"If past experiences became the social laboratory for the making of tradition, why cannot our current experiences as Muslims become the threads to manufacture the garment of tradition? While there is no intelligent way to know how a revitalized tradition will unfold, the search for emergent knowledge and ethics has to continue energetically. Intellectuals and activists all have a responsibility to recast the knowledge of tradition and thus tradition in light of their experiences." Ebrahim Moosa 2007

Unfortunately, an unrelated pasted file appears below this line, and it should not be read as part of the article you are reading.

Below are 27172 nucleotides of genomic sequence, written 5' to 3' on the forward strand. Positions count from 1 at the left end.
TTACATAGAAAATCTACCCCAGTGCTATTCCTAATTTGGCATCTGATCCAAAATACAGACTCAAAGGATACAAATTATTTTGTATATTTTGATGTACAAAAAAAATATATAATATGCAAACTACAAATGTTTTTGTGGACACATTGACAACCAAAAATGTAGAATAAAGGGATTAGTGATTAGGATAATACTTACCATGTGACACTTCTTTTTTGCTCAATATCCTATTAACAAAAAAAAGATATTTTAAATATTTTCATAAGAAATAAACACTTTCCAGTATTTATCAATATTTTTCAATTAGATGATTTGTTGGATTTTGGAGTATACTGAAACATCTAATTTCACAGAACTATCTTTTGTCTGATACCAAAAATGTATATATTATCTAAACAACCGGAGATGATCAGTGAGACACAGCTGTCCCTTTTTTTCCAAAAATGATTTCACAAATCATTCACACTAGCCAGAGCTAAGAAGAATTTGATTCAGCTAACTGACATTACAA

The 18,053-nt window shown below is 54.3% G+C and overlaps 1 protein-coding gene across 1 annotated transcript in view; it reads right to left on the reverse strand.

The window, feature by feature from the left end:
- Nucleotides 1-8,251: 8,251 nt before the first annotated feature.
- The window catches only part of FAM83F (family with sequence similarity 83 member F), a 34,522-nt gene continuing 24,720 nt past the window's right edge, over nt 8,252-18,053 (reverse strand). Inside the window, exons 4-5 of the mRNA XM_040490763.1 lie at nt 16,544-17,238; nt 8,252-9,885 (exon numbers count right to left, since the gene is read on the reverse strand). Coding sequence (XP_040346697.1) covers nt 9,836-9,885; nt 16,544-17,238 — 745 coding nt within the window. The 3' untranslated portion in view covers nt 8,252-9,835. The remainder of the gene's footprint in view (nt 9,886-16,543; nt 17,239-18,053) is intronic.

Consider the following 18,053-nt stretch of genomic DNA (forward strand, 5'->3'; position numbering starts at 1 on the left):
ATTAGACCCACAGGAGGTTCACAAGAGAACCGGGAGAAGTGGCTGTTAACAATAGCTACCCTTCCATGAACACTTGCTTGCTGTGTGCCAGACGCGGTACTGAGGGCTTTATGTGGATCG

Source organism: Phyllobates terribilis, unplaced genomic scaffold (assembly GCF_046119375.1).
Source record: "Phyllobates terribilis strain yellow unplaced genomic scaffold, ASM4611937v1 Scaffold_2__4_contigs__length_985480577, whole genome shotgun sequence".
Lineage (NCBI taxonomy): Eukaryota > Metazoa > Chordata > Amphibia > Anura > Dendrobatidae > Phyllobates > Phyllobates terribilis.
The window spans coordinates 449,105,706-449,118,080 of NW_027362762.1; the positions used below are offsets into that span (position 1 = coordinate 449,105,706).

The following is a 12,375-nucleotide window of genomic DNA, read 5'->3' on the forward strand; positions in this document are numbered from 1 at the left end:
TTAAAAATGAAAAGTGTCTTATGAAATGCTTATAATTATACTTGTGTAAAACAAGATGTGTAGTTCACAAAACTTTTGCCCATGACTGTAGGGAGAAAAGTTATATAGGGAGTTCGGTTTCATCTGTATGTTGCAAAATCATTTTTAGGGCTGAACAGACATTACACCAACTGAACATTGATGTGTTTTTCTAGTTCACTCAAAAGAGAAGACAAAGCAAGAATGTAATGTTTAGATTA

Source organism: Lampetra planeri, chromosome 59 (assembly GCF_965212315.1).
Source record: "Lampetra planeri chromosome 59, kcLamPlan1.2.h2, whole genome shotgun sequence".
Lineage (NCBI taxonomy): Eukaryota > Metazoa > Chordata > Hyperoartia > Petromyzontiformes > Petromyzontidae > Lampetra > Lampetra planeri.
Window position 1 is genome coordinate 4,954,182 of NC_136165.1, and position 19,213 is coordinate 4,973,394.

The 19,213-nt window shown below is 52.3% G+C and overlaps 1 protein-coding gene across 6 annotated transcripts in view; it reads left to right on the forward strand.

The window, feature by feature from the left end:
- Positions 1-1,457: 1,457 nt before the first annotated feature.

Approaching Islamic tradition with keen attention to the ways that socio-historical norms condition human subjectivities and perspectives, the workshop will enable conversations aimed at distilling some of the enduring existential and ethical imperatives of the tradition that might nourish visions of Muslim “becoming” within contemporary contexts. Such a project is intended to explore an imaginative and lively dialogue between core ethical discourses of the past with those of the present in ways that contribute to a revitalized understanding of an inclusive, egalitarian and justice-based Islam. In particular, this workshop is focussed on conceptual, theoretical and hermeneutical resources for developing an emergent Muslim ethical framework responsive to the contemporary challenges of social justice that include amongst others sexism, racism, heteronormativity, and xenophobia.